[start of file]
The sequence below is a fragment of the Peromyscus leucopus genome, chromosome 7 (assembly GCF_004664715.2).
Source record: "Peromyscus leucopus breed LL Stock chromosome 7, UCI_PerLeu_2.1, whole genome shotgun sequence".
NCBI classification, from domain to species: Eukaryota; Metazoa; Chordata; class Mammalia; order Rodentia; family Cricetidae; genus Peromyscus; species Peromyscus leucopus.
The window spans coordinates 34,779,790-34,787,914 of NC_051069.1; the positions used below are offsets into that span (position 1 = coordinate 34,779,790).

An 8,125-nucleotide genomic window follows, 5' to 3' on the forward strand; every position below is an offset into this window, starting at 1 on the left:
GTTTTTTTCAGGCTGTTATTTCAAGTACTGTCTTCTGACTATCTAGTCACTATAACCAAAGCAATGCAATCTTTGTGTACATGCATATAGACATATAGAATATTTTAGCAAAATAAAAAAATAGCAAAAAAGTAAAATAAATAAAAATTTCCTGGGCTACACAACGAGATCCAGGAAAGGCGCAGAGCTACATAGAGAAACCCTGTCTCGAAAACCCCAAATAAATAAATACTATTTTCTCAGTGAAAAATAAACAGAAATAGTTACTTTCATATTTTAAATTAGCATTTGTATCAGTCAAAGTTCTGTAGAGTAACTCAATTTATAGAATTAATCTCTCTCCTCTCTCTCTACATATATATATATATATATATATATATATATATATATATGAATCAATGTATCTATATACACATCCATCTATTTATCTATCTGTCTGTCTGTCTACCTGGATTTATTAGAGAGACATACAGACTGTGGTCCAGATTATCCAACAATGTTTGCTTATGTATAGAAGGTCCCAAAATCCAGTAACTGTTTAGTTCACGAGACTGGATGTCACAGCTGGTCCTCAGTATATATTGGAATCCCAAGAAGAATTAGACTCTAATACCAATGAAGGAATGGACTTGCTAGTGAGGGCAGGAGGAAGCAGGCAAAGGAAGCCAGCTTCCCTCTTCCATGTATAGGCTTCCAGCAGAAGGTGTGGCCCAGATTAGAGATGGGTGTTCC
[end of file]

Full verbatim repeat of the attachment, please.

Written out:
The sequence below is a fragment of the Peromyscus leucopus genome, chromosome 7 (assembly GCF_004664715.2).
Source record: "Peromyscus leucopus breed LL Stock chromosome 7, UCI_PerLeu_2.1, whole genome shotgun sequence".
NCBI classification, from domain to species: Eukaryota; Metazoa; Chordata; class Mammalia; order Rodentia; family Cricetidae; genus Peromyscus; species Peromyscus leucopus.
The window spans coordinates 34,779,790-34,787,914 of NC_051069.1; the positions used below are offsets into that span (position 1 = coordinate 34,779,790).

An 8,125-nucleotide genomic window follows, 5' to 3' on the forward strand; every position below is an offset into this window, starting at 1 on the left:
GTTTTTTTCAGGCTGTTATTTCAAGTACTGTCTTCTGACTATCTAGTCACTATAACCAAAGCAATGCAATCTTTGTGTACATGCATATAGACATATAGAATATTTTAGCAAAATAAAAAAATAGCAAAAAAGTAAAATAAATAAAAATTTCCTGGGCTACACAACGAGATCCAGGAAAGGCGCAGAGCTACATAGAGAAACCCTGTCTCGAAAACCCCAAATAAATAAATACTATTTTCTCAGTGAAAAATAAACAGAAATAGTTACTTTCATATTTTAAATTAGCATTTGTATCAGTCAAAGTTCTGTAGAGTAACTCAATTTATAGAATTAATCTCTCTCCTCTCTCTCTACATATATATATATATATATATATATATATATATATATATGAATCAATGTATCTATATACACATCCATCTATTTATCTATCTGTCTGTCTGTCTACCTGGATTTATTAGAGAGACATACAGACTGTGGTCCAGATTATCCAACAATGTTTGCTTATGTATAGAAGGTCCCAAAATCCAGTAACTGTTTAGTTCACGAGACTGGATGTCACAGCTGGTCCTCAGTATATATTGGAATCCCAAGAAGAATTAGACTCTAATACCAATGAAGGAATGGACTTGCTAGTGAGGGCAGGAGGAAGCAGGCAAAGGAAGCCAGCTTCCCTCTTCCATGTATAGGCTTCCAGCAGAAGGTGTGGCCCAGATTAGAGATGGGTGTTCC